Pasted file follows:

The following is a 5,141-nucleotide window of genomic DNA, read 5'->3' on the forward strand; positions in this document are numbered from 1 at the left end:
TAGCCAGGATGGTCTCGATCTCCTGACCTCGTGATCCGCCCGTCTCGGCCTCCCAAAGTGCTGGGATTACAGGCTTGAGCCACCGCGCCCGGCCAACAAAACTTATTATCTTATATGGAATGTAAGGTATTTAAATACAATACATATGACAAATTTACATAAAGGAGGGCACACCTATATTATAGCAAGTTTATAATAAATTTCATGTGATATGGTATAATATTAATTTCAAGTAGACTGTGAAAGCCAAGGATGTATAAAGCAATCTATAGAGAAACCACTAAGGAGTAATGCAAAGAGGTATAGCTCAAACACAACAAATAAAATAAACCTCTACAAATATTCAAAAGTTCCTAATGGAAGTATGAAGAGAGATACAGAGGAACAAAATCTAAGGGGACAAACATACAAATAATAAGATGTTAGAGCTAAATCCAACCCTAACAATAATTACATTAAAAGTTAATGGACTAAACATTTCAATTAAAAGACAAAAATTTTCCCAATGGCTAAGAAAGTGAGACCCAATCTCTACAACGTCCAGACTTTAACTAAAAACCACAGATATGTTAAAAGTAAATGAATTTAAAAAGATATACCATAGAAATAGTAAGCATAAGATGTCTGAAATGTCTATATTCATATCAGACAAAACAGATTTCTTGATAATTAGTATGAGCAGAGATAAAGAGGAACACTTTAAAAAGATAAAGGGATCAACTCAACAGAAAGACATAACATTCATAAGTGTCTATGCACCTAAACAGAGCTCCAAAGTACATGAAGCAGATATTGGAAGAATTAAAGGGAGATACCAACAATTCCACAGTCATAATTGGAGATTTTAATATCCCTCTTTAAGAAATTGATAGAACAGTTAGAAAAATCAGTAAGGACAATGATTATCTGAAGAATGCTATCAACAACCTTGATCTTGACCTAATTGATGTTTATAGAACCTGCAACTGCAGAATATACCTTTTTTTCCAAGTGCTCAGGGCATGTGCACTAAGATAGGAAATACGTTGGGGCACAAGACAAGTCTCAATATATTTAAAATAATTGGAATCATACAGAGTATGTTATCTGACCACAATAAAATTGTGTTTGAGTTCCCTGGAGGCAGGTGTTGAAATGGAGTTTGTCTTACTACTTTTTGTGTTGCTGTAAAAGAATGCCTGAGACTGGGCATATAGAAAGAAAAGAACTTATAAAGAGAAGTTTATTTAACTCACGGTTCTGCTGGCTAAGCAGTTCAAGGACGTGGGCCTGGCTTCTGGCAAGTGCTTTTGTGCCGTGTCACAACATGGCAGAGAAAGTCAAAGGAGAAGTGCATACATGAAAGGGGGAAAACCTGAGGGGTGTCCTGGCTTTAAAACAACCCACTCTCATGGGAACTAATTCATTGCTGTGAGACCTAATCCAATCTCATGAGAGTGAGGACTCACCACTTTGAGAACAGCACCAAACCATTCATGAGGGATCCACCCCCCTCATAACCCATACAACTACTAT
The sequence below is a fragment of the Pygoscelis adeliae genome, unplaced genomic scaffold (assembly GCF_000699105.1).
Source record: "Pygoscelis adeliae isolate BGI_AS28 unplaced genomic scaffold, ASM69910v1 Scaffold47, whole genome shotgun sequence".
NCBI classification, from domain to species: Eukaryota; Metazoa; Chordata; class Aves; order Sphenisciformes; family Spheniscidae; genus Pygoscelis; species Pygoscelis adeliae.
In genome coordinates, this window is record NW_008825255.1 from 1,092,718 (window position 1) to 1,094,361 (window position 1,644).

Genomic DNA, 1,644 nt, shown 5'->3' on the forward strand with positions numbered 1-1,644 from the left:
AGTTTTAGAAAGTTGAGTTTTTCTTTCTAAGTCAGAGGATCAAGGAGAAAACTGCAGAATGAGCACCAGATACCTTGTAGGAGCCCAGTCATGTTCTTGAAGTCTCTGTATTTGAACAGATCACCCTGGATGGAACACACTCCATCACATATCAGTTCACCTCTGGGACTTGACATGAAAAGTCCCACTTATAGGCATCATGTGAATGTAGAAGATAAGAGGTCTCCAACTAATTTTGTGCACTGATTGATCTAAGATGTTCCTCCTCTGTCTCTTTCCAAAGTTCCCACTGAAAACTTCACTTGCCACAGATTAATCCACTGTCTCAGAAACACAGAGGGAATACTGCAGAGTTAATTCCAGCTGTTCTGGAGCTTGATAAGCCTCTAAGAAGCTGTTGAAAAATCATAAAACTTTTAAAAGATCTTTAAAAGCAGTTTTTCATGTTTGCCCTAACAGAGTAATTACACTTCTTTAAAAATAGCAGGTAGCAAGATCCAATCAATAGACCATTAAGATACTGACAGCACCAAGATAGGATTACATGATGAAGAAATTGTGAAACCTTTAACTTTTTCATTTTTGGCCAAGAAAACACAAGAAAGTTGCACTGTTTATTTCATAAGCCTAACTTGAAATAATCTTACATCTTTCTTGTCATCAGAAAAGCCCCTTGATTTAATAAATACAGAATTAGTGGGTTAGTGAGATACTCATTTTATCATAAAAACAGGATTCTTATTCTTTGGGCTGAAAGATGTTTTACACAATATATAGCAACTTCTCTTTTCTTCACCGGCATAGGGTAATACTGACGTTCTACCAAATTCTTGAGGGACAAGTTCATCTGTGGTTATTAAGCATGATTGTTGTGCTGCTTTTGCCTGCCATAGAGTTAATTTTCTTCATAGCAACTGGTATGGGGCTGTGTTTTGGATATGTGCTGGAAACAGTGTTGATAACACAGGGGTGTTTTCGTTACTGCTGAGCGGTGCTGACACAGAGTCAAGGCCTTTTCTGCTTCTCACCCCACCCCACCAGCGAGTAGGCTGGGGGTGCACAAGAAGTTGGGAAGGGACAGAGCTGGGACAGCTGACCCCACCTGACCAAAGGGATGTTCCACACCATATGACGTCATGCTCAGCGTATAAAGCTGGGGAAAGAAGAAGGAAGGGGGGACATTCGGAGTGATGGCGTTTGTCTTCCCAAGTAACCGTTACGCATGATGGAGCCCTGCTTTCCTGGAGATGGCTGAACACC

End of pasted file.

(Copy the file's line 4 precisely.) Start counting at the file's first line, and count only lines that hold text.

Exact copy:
Source record: "Pygoscelis adeliae isolate BGI_AS28 unplaced genomic scaffold, ASM69910v1 Scaffold47, whole genome shotgun sequence".